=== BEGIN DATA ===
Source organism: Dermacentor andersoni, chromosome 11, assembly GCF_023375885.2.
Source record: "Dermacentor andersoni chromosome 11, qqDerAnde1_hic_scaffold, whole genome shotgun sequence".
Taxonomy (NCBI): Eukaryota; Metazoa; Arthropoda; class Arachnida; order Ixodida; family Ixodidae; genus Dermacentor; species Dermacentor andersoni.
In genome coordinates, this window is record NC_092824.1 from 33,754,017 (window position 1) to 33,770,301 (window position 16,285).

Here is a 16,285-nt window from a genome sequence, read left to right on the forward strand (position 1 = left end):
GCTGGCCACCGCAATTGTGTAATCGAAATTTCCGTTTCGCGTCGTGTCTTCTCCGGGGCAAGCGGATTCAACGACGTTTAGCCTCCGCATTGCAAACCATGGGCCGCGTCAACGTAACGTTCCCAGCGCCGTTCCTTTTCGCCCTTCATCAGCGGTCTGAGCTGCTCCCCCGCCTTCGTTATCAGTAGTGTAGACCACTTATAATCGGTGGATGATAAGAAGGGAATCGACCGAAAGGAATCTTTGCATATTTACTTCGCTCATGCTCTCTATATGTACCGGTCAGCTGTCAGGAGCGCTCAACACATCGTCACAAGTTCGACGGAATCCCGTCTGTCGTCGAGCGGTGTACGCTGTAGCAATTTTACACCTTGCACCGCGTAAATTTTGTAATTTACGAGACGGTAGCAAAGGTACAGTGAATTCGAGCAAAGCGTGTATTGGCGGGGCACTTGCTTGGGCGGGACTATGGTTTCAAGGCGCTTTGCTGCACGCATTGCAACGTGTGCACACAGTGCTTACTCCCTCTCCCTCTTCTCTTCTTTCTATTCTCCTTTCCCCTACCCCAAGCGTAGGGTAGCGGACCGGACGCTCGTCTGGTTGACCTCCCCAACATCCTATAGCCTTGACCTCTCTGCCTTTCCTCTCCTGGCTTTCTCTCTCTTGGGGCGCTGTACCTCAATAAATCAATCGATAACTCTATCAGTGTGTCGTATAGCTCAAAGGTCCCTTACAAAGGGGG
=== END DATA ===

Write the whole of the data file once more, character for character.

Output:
Source organism: Dermacentor andersoni, chromosome 11, assembly GCF_023375885.2.
Source record: "Dermacentor andersoni chromosome 11, qqDerAnde1_hic_scaffold, whole genome shotgun sequence".
Taxonomy (NCBI): Eukaryota; Metazoa; Arthropoda; class Arachnida; order Ixodida; family Ixodidae; genus Dermacentor; species Dermacentor andersoni.
In genome coordinates, this window is record NC_092824.1 from 33,754,017 (window position 1) to 33,770,301 (window position 16,285).

Here is a 16,285-nt window from a genome sequence, read left to right on the forward strand (position 1 = left end):
GCTGGCCACCGCAATTGTGTAATCGAAATTTCCGTTTCGCGTCGTGTCTTCTCCGGGGCAAGCGGATTCAACGACGTTTAGCCTCCGCATTGCAAACCATGGGCCGCGTCAACGTAACGTTCCCAGCGCCGTTCCTTTTCGCCCTTCATCAGCGGTCTGAGCTGCTCCCCCGCCTTCGTTATCAGTAGTGTAGACCACTTATAATCGGTGGATGATAAGAAGGGAATCGACCGAAAGGAATCTTTGCATATTTACTTCGCTCATGCTCTCTATATGTACCGGTCAGCTGTCAGGAGCGCTCAACACATCGTCACAAGTTCGACGGAATCCCGTCTGTCGTCGAGCGGTGTACGCTGTAGCAATTTTACACCTTGCACCGCGTAAATTTTGTAATTTACGAGACGGTAGCAAAGGTACAGTGAATTCGAGCAAAGCGTGTATTGGCGGGGCACTTGCTTGGGCGGGACTATGGTTTCAAGGCGCTTTGCTGCACGCATTGCAACGTGTGCACACAGTGCTTACTCCCTCTCCCTCTTCTCTTCTTTCTATTCTCCTTTCCCCTACCCCAAGCGTAGGGTAGCGGACCGGACGCTCGTCTGGTTGACCTCCCCAACATCCTATAGCCTTGACCTCTCTGCCTTTCCTCTCCTGGCTTTCTCTCTCTTGGGGCGCTGTACCTCAATAAATCAATCGATAACTCTATCAGTGTGTCGTATAGCTCAAAGGTCCCTTACAAAGGGGG